Despite the significant efficiency gains in last few years, the data center industry is seeing growth in rate and severity of datacenter outages, according to Uptime Institute Global Data Center Survey. The enterprises are looking for new ways to boost their resiliency.
Uptime Institute, the global datacenter authority, surveyed around 900 datacenter operators and IT practitioners worldwide to find some of the key trends in data center industry.
Most of the respondents said that hybrid data center approach made their IT operations more resilient, but still 31% of them faced an IT downtime or severe service degradation in the past year, up from 25% over last year’s survey. Moreover, nearly half of the respondents faced a datacenter outage in last three years. Uptime Institute said that this is a higher-than-expected number.
A majority of respondents polled that the outage was preventable. It took one to four hours for most of the respondents to fully recover, while one-third of them reported a recovery time of at least five hours. The main reasons of datacenter outages are human error, configuration mistakes, power outages, network failures, as well as third-party service provider outages.
The questions that arise are—Why are datacenters vulnerable to outages? Why are datacenters so severe? Uptime Institute survey answers these questions and overviews the main challenges and complexities that data center operators face around the world.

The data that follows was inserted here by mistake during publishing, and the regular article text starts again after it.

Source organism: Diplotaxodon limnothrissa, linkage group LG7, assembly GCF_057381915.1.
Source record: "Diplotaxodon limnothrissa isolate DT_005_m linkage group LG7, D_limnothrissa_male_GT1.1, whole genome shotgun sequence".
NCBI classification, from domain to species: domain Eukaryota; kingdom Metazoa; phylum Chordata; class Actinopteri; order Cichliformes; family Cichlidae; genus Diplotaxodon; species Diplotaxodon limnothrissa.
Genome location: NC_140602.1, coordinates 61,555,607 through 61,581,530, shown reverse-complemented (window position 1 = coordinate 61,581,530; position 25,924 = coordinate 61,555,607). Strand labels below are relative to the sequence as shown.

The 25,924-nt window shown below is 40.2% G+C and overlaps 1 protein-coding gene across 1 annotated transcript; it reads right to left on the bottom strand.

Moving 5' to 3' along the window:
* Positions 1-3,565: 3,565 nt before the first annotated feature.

Top challenges and complexities for data center managers
Datacenter efficiency improved but complexity has increased
Power usage effectiveness (PUE) has been helping datacenter operators to improve the efficiency of infrastructure energy, resulting in improvement of overall datacenter efficiency. Enterprises indicated continuous improvement in the PUE metric over the years.
According to the Uptime Institute survey, the average PUE was 2.5 in 2007, which improved to 1.98 in 2011, and then 1.65 in 2013. And now, it has reached to 1.58 in 2018. As the usage of artificial intelligence (AI)-driven datacenter management as a service (DMaaS) and software-defined power increases, the enterprises will continue to improve efficiency to lower operating costs and to optimize available power.
Hybrid IT is becoming mainstream as enterprises aims to place their workloads in the best execution venue considering the cost, availability, compliance and other key factors. However, the management of multiple types of datacenter environments increases complexity.
The datacenter managers need to effectively manage the combination of on-premises datacenter capacity and off-premises resources like colocation, cloud, and hosting. This is driving the demand for datacenter infrastructure management (DCIM) software deployments.
To achieve or improve the resiliency, some enterprises count on traditional approaches like regular backups or website replication, while others consider the use of cloud- based high-availability services, and disaster recovery as a service.
Edge computing will add a layer of operational and management complexity
Over 40% of the respondents said that their organization will implement edge computing capabilities so that the necessary data can be processed closer to source of its generation and use. Whereas, 27% didn’t expect the need for edge computing, and 27% respondents were not sure.
While the edge computing technologies like internet of things (IoT) are still in initial stages, but their deployments are being done in large volume. No doubt, most of the organizations will need new edge datacenter capacity in the years ahead.
Of the respondents who indicated implementation of new edge capacity, 37% will use their own private data centers, while 26% will use a combination of colocation and private datacenters. A few respondents also indicated outsourcing or opting for a public cloud provider to handle their edge computing demand.